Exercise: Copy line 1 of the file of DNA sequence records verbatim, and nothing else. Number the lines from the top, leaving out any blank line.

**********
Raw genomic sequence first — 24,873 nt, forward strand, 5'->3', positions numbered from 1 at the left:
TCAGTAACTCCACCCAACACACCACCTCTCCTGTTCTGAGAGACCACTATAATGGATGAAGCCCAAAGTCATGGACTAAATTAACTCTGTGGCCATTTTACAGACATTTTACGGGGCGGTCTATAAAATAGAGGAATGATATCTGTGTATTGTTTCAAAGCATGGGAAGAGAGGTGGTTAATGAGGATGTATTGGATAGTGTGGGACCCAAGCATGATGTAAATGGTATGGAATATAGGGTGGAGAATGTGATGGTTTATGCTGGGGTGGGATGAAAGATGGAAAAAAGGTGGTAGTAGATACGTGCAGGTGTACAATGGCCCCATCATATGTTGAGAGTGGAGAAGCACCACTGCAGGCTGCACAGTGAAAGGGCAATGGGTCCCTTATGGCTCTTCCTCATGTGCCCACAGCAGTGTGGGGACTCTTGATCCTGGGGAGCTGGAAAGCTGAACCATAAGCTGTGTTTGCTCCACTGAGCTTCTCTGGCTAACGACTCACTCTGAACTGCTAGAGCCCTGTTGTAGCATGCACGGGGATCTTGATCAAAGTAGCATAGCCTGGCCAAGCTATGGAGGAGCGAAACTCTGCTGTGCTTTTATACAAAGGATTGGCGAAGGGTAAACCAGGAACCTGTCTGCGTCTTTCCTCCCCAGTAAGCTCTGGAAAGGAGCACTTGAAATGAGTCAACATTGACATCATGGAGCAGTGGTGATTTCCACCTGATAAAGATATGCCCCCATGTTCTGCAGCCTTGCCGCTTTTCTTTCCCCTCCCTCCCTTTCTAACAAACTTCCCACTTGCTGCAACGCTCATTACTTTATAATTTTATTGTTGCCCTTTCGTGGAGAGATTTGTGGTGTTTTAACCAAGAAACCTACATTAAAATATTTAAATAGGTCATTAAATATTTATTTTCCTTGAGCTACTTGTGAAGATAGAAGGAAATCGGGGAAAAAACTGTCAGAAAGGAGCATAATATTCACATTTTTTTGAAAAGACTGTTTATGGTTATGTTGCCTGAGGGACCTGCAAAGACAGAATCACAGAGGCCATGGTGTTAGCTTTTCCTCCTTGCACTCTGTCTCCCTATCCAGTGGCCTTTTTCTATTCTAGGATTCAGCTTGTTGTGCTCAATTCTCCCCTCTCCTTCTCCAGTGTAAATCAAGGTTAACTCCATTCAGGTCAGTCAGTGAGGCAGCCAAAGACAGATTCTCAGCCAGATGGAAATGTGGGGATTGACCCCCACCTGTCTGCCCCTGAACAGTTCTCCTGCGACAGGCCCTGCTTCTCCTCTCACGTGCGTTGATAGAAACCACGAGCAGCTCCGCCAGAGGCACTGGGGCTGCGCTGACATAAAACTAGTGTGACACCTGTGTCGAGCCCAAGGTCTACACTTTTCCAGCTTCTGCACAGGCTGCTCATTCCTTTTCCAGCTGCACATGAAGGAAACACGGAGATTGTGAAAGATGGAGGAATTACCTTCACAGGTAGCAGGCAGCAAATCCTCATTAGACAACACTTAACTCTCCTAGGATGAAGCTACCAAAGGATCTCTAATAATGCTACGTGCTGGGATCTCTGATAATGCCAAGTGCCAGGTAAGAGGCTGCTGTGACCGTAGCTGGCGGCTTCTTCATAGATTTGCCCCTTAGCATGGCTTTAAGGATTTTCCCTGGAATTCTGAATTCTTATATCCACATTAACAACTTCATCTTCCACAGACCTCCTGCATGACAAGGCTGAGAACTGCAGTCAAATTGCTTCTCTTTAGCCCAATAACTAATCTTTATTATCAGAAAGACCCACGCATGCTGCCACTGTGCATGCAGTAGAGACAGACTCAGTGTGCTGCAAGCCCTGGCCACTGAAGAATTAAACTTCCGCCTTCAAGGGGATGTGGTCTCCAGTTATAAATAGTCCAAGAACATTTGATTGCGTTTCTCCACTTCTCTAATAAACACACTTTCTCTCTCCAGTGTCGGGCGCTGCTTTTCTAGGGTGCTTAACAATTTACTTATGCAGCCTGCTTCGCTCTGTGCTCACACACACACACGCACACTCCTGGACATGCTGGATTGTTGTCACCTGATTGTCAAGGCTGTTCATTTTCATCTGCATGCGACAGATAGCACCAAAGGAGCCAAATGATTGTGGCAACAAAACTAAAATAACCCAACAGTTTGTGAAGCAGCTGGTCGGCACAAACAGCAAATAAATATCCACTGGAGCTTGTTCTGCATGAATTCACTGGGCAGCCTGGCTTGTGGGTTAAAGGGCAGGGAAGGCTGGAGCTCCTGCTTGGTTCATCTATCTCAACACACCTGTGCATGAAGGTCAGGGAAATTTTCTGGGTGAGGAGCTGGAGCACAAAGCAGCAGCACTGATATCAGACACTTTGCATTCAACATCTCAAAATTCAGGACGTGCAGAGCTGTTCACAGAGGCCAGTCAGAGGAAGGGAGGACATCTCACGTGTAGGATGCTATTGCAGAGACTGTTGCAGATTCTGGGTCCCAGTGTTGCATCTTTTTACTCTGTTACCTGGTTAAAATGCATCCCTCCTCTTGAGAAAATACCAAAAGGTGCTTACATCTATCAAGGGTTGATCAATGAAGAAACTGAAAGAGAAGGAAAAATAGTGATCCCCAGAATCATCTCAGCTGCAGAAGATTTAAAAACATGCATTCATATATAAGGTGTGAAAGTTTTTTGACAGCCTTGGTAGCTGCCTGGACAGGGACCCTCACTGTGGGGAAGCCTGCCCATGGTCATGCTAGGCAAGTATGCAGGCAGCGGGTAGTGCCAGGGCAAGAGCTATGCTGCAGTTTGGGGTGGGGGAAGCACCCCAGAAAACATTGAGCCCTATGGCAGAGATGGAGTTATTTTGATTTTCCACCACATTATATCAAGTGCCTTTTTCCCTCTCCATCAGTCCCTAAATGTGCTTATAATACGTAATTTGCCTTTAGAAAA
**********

Raw genomic sequence first — 24,873 nt, forward strand, 5'->3', positions numbered from 1 at the left: